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What You Need to Know About Security in the Cloud

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What You Need to Know About Security in the Cloud

Almost all data is now stored in the cloud. So, in this post, we give an introductory look at cloud security and some best practices to follow.

· Security Zone ·
Free Resource

Mobile is increasingly becoming a part of every consumers’ identity, but the increasing use of this digital channel is escalating the security risks faced by consumers and institutions.

Cloud services have many benefits like scalable workloads, cost-effectiveness, collaboration, efficiency, convenience, access to automatic updates and others. However, since the cloud's very nature is of a collective resource, identity management, confidentiality, and access control are of particular concern. All of these three factors point in a single major direction – cloud security.

There are two concepts are of clear importance when we talk about cloud security. The first is the security of the cloud and the second is the security in the cloud. Both of these are mutually exclusive concepts and should not be confused with each other. Whenever one wants to opt for a cloud service, one should check on both these aspects to make sure that they are opting for a cloud or a cloud service which has all its corners covered.

Security in the Cloud

According to Tech Target, "cloud computing security is a set of control-based technologies and policies designed to adhere to regulatory compliance rules and protect information, data applications, and infrastructure associated with cloud computing use." This essentially comprises security in the cloud, which is protected by multiple layers of restrictions in the form of cloud application security brokers, web application firewalls, policy management, directory services, multi-factor authentication, encryption, etc. While cloud service providers will look into the safety of how and where your data is stored and who has access to that data, there also several third-party auditors. They attest that your CSP’s internal process exists and that they are effective in handling the safety of the facility where your data has been stored.

Thus, while you check how secure your cloud is with its internal best practices, it is also important to go for a CSP that has certain certifications and compliances in place, like PCI DSS, HIPAA, Gov. Cloud, geo-privacy, and others. The documentation you should look for also depends on what kind of business or company you are. For example, The Payment Card Industry Data Security Standard (PCI DSS) is an information security standard for organizations that accept, process, store or transmit credit card information. If the cloud you use to store data has been certified with PCI DSS, it means that all your important card numbers are completely safe with them. Similarly, there are certifications that are concept neutral and, overall, define the operational capabilities of your cloud. The CMMI Level 3 certificate proves that the CSP has detailed processes that guide the product lifecycle from its conception through to its delivery and maintenance.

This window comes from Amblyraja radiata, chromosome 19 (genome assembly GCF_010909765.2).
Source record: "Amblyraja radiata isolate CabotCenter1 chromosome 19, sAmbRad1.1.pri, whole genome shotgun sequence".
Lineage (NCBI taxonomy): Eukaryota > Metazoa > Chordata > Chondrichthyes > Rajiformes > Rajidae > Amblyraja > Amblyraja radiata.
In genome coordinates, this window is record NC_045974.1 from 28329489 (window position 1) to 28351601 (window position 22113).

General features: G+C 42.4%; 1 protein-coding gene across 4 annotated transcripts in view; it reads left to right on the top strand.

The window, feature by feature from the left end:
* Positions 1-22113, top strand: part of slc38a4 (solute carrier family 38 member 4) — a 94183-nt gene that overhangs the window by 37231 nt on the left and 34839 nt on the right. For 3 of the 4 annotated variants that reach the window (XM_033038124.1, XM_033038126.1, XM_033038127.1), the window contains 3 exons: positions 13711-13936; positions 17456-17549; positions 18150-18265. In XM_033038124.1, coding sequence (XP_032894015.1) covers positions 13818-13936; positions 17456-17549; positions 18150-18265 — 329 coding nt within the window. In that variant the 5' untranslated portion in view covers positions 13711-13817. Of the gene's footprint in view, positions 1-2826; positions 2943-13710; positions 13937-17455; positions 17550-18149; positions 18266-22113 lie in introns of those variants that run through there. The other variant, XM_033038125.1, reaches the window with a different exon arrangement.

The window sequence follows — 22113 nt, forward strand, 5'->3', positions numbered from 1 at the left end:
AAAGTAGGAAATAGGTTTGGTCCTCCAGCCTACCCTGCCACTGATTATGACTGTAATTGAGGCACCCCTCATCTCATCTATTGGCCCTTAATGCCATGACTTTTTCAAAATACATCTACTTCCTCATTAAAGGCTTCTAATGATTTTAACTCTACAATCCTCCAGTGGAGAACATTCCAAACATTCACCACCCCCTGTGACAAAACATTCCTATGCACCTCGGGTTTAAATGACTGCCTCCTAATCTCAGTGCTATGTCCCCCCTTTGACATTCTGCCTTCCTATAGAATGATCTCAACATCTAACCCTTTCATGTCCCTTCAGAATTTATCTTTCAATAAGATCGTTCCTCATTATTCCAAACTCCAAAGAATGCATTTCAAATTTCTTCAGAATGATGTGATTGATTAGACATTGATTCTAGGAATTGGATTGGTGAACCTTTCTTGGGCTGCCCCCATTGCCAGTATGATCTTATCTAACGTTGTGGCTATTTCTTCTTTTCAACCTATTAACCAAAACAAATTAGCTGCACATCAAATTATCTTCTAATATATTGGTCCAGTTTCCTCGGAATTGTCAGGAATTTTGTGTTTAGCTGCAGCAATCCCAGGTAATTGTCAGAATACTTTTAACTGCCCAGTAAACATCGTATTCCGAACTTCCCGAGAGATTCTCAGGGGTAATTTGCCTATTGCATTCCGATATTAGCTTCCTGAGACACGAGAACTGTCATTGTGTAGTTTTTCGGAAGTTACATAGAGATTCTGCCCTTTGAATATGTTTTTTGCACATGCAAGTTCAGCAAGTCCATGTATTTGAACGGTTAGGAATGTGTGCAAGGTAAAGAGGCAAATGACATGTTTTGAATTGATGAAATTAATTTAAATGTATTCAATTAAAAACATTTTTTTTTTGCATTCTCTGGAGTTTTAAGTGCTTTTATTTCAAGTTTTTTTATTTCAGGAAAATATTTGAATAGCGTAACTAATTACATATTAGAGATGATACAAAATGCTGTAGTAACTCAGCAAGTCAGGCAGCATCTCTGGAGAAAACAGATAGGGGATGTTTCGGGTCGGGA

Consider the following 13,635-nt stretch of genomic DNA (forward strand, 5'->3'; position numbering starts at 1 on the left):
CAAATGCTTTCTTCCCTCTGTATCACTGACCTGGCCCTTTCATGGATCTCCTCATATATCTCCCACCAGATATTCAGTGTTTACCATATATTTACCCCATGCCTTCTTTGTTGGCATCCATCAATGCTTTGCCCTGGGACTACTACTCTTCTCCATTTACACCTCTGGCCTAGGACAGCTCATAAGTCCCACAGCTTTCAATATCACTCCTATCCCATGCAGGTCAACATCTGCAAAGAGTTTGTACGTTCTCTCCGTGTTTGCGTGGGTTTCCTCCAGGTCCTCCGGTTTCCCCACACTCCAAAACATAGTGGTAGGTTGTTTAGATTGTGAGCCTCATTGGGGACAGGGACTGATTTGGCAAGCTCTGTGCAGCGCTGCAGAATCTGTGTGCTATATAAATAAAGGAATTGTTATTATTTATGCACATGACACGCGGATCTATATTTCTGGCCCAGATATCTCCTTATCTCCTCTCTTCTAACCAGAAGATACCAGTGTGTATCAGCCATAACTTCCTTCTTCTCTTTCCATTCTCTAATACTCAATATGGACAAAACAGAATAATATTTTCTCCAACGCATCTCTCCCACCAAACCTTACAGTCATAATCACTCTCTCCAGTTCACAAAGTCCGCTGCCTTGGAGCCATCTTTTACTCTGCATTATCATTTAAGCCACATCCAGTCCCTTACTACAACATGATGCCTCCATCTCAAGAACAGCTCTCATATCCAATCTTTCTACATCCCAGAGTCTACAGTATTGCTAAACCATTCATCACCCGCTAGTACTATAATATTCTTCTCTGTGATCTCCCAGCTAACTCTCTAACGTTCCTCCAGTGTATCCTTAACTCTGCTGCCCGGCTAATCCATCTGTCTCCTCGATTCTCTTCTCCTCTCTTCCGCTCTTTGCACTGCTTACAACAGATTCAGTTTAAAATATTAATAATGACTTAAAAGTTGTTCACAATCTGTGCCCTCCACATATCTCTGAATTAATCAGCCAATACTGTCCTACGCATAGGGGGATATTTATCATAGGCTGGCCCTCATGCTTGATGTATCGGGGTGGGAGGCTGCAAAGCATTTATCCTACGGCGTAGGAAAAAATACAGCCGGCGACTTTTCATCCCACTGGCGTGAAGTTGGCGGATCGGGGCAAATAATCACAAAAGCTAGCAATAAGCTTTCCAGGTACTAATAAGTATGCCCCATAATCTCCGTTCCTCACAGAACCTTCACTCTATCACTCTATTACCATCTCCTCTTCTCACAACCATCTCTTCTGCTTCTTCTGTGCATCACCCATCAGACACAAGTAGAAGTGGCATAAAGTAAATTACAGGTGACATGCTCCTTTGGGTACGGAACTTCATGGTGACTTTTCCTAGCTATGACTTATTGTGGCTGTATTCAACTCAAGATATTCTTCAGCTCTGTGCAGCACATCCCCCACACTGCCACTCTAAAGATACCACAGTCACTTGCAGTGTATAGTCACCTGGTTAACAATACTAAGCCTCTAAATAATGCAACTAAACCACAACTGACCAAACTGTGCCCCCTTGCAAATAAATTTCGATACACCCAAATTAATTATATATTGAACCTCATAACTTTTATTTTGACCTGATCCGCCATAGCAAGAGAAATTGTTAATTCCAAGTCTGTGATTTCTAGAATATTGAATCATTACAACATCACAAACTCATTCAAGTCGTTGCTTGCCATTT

Security of the Cloud

The security of the cloud forms a crucial part of the data security story. It means that data must maintain its integrity while under attack. There will always be a time when your data in the cloud gets into evil hands. The possibility of this is higher in traditional IT systems since not all companies that use IT can follow super-standard security rules, having layers over layers of security protocols in place.

Now in a cloud paradigm, recovery of your data is as important as its safe storage. According to Tech Target, "Effective cloud disaster recovery provides continuity for services and the ability to fail over to a second site if there is a hardware or software failure of IT systems." In such cases, Service Level Agreements are of the utmost importance since they help in holding the CSP responsible for any data outage or if data cannot be recovered during a disaster. Here, compliances in the form of uptime guarantee, recovery time objectives, and recovery point objectives can form a cloud SLA. These should be kept in mind while deploying your IT infrastructure on the cloud.

Conclusion

These are some parameters of judging a cloud’s security capability. Cloud companies like AWS, Azure, ESDS, and others have a plethora of certifications that establish their stronghold in the cloud service and security arena. Checking the various use cases and case studies of companies that have dealt with challenging security concerns helps in coming to a decision on selecting a cloud provider with best-in-class security features.

Explore the authentication advancements that are designed to secure accounts and payments—without overburdening consumers with a friction-laden experience.

Topics:
cloud security issues ,security ,cloud security ,data security

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